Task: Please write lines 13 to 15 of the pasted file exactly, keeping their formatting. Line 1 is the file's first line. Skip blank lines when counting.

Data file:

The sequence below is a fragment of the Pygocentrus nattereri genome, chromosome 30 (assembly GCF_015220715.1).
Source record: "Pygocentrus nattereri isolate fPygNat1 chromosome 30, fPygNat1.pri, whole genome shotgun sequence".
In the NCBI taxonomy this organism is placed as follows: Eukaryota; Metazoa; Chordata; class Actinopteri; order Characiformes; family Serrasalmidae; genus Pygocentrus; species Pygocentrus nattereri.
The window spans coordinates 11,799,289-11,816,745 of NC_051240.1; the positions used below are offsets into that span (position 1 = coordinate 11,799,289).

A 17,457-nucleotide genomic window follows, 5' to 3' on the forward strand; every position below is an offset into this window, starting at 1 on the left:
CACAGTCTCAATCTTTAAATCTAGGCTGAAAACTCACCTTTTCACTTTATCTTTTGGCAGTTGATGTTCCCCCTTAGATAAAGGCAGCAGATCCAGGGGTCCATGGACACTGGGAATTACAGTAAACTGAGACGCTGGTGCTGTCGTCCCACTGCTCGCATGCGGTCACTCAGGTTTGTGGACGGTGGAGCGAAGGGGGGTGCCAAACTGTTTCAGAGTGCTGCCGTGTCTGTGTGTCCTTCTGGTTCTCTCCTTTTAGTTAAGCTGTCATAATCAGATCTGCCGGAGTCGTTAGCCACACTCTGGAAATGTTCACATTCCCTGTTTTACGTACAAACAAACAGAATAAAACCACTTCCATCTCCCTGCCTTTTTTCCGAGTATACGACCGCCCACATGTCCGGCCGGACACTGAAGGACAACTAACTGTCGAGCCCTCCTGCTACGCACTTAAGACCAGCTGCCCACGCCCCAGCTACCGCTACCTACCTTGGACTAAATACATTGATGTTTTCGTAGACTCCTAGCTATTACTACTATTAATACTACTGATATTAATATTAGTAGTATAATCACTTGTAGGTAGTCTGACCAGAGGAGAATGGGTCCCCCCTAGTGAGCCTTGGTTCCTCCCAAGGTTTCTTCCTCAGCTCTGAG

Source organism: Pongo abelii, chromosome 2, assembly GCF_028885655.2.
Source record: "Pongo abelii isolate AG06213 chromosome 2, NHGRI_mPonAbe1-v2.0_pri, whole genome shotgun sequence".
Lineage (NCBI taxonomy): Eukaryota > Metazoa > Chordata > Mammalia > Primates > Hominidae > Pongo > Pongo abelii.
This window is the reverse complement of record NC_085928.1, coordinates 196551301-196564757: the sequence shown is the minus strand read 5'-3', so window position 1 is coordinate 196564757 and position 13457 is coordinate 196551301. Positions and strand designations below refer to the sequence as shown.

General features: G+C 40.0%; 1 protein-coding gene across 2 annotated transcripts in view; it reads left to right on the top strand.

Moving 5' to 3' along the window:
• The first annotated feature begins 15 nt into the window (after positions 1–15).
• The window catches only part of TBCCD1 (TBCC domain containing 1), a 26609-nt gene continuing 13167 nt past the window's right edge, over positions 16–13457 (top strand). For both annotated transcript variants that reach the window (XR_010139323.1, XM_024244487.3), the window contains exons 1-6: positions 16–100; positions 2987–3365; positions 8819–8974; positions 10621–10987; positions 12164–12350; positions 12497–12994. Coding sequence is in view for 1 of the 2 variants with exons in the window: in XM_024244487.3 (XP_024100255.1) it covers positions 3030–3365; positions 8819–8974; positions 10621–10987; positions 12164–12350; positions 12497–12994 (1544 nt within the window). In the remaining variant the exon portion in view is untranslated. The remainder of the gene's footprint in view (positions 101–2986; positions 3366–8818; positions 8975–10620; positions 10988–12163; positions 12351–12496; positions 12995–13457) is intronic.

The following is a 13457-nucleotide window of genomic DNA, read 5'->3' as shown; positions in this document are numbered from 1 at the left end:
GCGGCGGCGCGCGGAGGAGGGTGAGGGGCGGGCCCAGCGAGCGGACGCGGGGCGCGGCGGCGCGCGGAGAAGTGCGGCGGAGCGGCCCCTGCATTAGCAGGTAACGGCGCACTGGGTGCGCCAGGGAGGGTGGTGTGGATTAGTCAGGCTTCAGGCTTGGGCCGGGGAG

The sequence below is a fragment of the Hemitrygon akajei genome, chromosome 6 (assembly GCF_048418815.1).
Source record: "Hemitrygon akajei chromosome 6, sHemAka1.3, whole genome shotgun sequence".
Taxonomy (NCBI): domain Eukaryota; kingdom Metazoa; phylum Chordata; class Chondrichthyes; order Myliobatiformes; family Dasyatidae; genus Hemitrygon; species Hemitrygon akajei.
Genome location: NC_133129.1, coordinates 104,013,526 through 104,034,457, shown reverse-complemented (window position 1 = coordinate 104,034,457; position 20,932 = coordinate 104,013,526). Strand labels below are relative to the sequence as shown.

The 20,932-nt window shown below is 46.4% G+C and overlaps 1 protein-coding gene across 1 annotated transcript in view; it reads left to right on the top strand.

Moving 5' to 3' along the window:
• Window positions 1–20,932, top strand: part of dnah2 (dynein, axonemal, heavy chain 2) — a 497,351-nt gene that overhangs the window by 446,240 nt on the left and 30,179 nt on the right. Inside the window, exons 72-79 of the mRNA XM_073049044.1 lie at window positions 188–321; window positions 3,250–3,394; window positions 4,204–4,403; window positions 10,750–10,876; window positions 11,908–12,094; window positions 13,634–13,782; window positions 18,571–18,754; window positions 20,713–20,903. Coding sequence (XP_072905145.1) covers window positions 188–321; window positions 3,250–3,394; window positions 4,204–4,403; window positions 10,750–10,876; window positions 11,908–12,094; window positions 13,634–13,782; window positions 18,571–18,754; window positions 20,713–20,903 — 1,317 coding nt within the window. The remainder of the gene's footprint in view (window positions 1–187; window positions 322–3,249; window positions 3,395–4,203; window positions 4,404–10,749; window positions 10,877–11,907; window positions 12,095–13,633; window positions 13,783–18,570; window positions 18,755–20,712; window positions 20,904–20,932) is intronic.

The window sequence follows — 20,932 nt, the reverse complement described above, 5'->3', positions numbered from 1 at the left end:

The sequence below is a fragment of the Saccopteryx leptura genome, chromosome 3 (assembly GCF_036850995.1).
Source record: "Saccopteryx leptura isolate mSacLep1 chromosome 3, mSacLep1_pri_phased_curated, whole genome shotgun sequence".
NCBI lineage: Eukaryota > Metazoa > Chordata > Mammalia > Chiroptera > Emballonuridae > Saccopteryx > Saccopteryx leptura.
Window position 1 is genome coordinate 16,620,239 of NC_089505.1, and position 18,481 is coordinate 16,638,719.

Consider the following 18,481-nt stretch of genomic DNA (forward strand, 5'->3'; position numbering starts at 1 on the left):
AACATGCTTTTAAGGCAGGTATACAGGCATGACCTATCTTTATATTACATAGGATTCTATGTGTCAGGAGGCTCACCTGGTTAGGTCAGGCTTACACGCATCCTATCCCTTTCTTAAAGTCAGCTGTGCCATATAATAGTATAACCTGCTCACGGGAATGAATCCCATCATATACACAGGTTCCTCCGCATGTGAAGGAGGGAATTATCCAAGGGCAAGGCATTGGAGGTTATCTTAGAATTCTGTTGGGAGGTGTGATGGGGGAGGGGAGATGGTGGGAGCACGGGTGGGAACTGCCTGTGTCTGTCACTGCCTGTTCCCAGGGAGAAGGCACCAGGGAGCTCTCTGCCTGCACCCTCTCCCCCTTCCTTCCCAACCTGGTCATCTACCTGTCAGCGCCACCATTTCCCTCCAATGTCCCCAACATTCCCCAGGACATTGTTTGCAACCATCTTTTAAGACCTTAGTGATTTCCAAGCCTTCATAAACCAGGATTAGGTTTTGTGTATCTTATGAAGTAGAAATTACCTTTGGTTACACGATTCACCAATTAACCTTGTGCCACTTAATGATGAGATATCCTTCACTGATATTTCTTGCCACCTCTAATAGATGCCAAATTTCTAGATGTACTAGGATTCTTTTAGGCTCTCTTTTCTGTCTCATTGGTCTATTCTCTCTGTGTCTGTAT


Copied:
• The first annotated feature begins 15 nt into the window (after positions 1–15).
• The window catches only part of TBCCD1 (TBCC domain containing 1), a 26609-nt gene continuing 13167 nt past the window's right edge, over positions 16–13457 (top strand). For both annotated transcript variants that reach the window (XR_010139323.1, XM_024244487.3), the window contains exons 1-6: positions 16–100; positions 2987–3365; positions 8819–8974; positions 10621–10987; positions 12164–12350; positions 12497–12994. Coding sequence is in view for 1 of the 2 variants with exons in the window: in XM_024244487.3 (XP_024100255.1) it covers positions 3030–3365; positions 8819–8974; positions 10621–10987; positions 12164–12350; positions 12497–12994 (1544 nt within the window). In the remaining variant the exon portion in view is untranslated. The remainder of the gene's footprint in view (positions 101–2986; positions 3366–8818; positions 8975–10620; positions 10988–12163; positions 12351–12496; positions 12995–13457) is intronic.

The following is a 13457-nucleotide window of genomic DNA, read 5'->3' as shown; positions in this document are numbered from 1 at the left end: